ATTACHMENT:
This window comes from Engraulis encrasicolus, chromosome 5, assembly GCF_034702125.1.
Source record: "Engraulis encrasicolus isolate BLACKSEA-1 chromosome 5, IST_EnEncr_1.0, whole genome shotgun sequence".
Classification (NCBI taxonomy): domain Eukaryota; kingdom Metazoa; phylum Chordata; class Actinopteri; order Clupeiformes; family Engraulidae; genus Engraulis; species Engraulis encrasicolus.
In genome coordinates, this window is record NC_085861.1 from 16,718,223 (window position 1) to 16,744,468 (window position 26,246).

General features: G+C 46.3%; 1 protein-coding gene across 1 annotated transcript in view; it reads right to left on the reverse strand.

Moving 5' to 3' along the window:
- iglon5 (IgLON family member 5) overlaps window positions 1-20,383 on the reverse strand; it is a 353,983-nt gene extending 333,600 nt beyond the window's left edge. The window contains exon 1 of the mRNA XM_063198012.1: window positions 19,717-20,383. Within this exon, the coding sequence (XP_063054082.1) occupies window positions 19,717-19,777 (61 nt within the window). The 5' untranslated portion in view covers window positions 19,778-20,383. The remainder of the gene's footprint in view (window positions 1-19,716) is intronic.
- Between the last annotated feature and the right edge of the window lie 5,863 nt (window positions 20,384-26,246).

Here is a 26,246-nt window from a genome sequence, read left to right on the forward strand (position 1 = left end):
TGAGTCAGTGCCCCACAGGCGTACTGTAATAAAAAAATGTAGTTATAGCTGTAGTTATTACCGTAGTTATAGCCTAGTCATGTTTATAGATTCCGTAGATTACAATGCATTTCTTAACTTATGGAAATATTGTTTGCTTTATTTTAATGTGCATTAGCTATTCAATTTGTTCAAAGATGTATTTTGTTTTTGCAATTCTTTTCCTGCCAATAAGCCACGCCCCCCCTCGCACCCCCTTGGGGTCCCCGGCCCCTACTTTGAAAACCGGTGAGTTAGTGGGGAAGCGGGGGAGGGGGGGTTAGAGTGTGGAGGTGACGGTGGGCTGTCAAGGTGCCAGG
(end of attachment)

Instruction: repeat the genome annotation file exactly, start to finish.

This window comes from Engraulis encrasicolus, chromosome 5, assembly GCF_034702125.1.
Source record: "Engraulis encrasicolus isolate BLACKSEA-1 chromosome 5, IST_EnEncr_1.0, whole genome shotgun sequence".
Classification (NCBI taxonomy): domain Eukaryota; kingdom Metazoa; phylum Chordata; class Actinopteri; order Clupeiformes; family Engraulidae; genus Engraulis; species Engraulis encrasicolus.
In genome coordinates, this window is record NC_085861.1 from 16,718,223 (window position 1) to 16,744,468 (window position 26,246).

General features: G+C 46.3%; 1 protein-coding gene across 1 annotated transcript in view; it reads right to left on the reverse strand.

Moving 5' to 3' along the window:
- iglon5 (IgLON family member 5) overlaps window positions 1-20,383 on the reverse strand; it is a 353,983-nt gene extending 333,600 nt beyond the window's left edge. The window contains exon 1 of the mRNA XM_063198012.1: window positions 19,717-20,383. Within this exon, the coding sequence (XP_063054082.1) occupies window positions 19,717-19,777 (61 nt within the window). The 5' untranslated portion in view covers window positions 19,778-20,383. The remainder of the gene's footprint in view (window positions 1-19,716) is intronic.
- Between the last annotated feature and the right edge of the window lie 5,863 nt (window positions 20,384-26,246).

Here is a 26,246-nt window from a genome sequence, read left to right on the forward strand (position 1 = left end):
TGAGTCAGTGCCCCACAGGCGTACTGTAATAAAAAAATGTAGTTATAGCTGTAGTTATTACCGTAGTTATAGCCTAGTCATGTTTATAGATTCCGTAGATTACAATGCATTTCTTAACTTATGGAAATATTGTTTGCTTTATTTTAATGTGCATTAGCTATTCAATTTGTTCAAAGATGTATTTTGTTTTTGCAATTCTTTTCCTGCCAATAAGCCACGCCCCCCCTCGCACCCCCTTGGGGTCCCCGGCCCCTACTTTGAAAACCGGTGAGTTAGTGGGGAAGCGGGGGAGGGGGGGTTAGAGTGTGGAGGTGACGGTGGGCTGTCAAGGTGCCAGG